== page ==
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Privacy? What's that?

Sometimes drinking can lead to some of the embarrassing photos out on the web
Photo Credit: freeimages.co.uk

Who hasn’t read a Facebook status update about someone complaining about their job or their relationship?

Everyone makes errors in judgment, but the evolution of the internet has magnified these faux-pas to epic proportions. Still, people just don’t seem to get the point. Privacy might as well be taken out of the dictionary and into history textbooks, because it is surely extinct.

To find out just how worried I should be about my professional future, I asked Sgt. Mike Stevens, one of the gatekeepers for the Winnipeg Police Service, how the service checks on applicants and current members.

“We have a terminal set up for just that,” says Stevens, answering whether or not the police check people’s Facebook and MySpace pages.

But what about Facebook’s new privacy settings? Doesn’t that keep people from seeing my personal information? “There are always ways around privacy settings,” says Stevens.

Yikes.

(Short intermission as I delete half of my Facebook photos)

I didn’t have anything to be too worried about on there. Luckily, I’ve never been good-looking enough for anyone to want to take nude photos of me.

One piece of advice, though…and it pains me to say this because I have a feeling this comment is going to bite me in the ass down the road, but the most important rule for anyone to follow: DON’T LET PEOPLE TAKE NUDE PHOTOS OF YOU

Just ask Becca Manns, the University of Louisville cheerleader who was kicked off the team after explicit pictures surfaced on the internet.

Or ask High School Musical star Vanessa Hudgens, who made several public apologies after nude pictures of her emerged on the web not once, but twice.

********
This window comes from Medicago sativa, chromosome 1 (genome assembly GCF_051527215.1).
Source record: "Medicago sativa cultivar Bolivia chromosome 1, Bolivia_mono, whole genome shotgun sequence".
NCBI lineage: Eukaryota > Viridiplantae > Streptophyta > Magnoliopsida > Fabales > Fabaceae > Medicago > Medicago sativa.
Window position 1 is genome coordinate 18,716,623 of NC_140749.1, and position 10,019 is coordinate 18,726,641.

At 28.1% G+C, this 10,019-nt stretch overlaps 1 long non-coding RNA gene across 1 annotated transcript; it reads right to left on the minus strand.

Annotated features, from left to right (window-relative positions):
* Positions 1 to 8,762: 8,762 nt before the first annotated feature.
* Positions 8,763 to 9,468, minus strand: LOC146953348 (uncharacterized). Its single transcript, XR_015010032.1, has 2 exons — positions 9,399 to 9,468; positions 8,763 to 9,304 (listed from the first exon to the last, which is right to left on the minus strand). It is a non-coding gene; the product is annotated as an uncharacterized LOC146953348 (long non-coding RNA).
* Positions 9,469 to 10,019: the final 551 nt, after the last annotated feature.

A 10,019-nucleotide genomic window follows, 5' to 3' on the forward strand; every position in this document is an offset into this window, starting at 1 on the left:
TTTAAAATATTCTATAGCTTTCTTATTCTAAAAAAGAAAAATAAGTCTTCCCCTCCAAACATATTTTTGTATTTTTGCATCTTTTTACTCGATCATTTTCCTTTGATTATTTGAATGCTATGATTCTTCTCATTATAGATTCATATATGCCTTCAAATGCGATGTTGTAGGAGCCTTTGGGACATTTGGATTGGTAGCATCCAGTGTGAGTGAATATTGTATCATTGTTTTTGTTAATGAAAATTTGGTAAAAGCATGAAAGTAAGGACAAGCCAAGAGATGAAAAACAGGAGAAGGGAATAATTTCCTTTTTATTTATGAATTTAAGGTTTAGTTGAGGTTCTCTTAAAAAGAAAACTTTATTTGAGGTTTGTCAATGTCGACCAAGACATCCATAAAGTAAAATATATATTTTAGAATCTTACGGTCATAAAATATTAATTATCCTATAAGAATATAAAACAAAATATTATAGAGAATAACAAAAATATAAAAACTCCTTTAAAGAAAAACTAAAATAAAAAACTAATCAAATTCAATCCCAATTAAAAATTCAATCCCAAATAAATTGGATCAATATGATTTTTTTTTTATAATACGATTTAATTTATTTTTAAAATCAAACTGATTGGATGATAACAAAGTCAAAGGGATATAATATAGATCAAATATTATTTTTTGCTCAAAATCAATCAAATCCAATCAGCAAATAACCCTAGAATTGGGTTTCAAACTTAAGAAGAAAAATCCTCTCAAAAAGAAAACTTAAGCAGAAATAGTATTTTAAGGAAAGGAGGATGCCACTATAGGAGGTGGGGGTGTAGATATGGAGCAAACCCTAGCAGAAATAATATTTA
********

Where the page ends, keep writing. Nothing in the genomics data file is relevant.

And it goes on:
Heck, you don’t even have to look that far. Ask the teachers who starred in the “Two Teachers, One Chair” video what they think of the power of the internet. The embarrassed Winnipeg educators were suspended indefinitely after generating national headlines when a video of their off-colour lap dance at a school rally hit the web.

The video was viewed by over half a million people before being removed from YouTube (but don’t worry, you can still find it on several other websites).

Of course, I’d be remiss if I didn’t mention the [Blue Lightning[(http://www.chrisd.ca/blog/831/blue-bombers-cheerleaders-score-big-with-racy-photos/) scandal just a couple years ago. For those who forgot (which is hard to do), suggestive pictures of several Blue Bombers cheerleaders popped up on the internet , leading to some dismissals from the team, but more importantly leaving a very public and indelible mark on the lives of those involved.

“They were crushed,” says Casey Nolin, a former Blue Lightning team member. “The pictures were never meant to go on the internet. They still get asked about it because the pictures are still all over the internet.”

So what can be done to prevent situations like these from happening?

I mentioned it before, but don’t let people take nude photos of you…or for that matter, don’t take explicit pictures of yourself.

There are countless websites, like TheChive.com, that are dedicated to compiling galleries of risqué photos.

Another option (if you’re like me and you don’t know what kind of ridiculous things you’ve done in the past) is ReputationDefender.com, a website that offers a program and service (for a hefty fee) that seeks out and destroys a client’s “inaccurate, inappropriate, hurtful, and slanderous information” on the internet.

Really, though, it’s just common sense. We’ve reached a point where one mistake can ruin someone’s reputation. So be careful, all right?

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Cole Schapansky of Red River College

  • 35 years old
  • Winnipeg, Manitoba, Canada
  • User since Oct 27th 2009, 09:41

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